Our bipedal ancestor Australopithecus (“southern ape”) lived in Africa from about 4 to 2 million years ago. The first member of the genus Homo, namely, homo habilis (“tool user”) appeared about 2.8 million years ago. The completely evolved Homo sapiens, with a brain like ours, is at most a half-million years old. (All of those dates are controversial.)
I certainly have no information as to what structure the hominid societies had, other than the iron rule that mammal young must stay with the mother for a time, for milk. Anything else we were to say about hominid governance would consist of extrapolating backwards from the observed behavior of living humans.
Or, one could theorize, as Lionel Tiger and others have done, that certain traits seen in today’s primates that are human-like, probably came from a shared ancestor. (Example: monkeys and humans hold out a hand the same way, to beg.) Logically, as such traits came down the line to us, the intervening species of hominids would have possessed them, too.
Extrapolating Forward from Male-bonded Primates
Credit must go to anthropologist Lionel Tiger who studied the role that male-bonding plays in human society. It may have come about by learned culture, but more likely (he thinks) by way of genetic inheritance.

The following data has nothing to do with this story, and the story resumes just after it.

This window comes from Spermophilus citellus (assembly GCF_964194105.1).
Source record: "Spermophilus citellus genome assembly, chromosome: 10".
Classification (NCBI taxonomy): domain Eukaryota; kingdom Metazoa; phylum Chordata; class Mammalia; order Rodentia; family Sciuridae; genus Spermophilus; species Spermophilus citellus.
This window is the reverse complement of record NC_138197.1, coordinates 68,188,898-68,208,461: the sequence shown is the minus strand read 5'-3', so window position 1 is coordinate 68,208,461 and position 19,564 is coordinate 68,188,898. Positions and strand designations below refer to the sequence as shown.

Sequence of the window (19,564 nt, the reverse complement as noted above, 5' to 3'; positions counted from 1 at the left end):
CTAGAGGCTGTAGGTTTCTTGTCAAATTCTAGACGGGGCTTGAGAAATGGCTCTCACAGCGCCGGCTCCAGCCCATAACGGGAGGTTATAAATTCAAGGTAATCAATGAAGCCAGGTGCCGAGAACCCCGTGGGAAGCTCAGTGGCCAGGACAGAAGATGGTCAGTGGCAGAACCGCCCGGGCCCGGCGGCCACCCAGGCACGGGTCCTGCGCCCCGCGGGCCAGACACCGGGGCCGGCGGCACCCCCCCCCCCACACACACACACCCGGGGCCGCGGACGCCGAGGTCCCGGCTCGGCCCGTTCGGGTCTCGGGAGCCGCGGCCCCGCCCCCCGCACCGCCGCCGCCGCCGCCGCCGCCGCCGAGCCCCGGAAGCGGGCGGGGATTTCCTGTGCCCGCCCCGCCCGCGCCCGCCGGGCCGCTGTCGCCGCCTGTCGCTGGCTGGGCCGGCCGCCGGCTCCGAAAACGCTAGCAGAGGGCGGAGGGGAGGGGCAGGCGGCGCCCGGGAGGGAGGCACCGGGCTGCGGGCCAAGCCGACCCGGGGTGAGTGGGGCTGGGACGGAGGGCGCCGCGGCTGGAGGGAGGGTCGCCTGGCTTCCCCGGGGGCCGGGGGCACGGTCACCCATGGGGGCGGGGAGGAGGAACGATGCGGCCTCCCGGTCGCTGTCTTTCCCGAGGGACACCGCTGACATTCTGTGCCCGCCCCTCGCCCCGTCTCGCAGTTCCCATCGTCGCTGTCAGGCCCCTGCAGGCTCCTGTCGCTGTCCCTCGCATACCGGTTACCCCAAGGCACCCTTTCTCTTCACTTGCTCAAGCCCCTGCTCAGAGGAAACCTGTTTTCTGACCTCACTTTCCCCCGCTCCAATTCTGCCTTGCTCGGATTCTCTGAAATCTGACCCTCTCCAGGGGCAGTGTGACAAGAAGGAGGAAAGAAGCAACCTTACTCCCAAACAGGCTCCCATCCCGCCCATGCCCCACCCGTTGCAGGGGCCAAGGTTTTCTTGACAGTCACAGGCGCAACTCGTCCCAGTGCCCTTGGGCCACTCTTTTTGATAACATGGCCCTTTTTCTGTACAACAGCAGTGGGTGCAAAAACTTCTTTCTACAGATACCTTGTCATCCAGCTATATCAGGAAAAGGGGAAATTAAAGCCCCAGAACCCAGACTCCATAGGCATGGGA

In his 1969 book, Men in Groups, Tiger hypothesizes that, in humans, male-bonding is innate for defense, hunting, and social-order maintenance. He asks: what are the precursors of this in primates? In langurs, the basic structure is the stable male hierarchy. But langurs are arboreal; species that later ventured onto the savanna needed more structure.
In the open field, many prey animals were available as food and this required cooperative hunting. Tiger thinks that man’s enthusiasm for hunting is a clue. He says “It is an ethological principle that behaviors accompanied by strong ‘emotion’ are likely to reflect situations very important to the survival of the species.”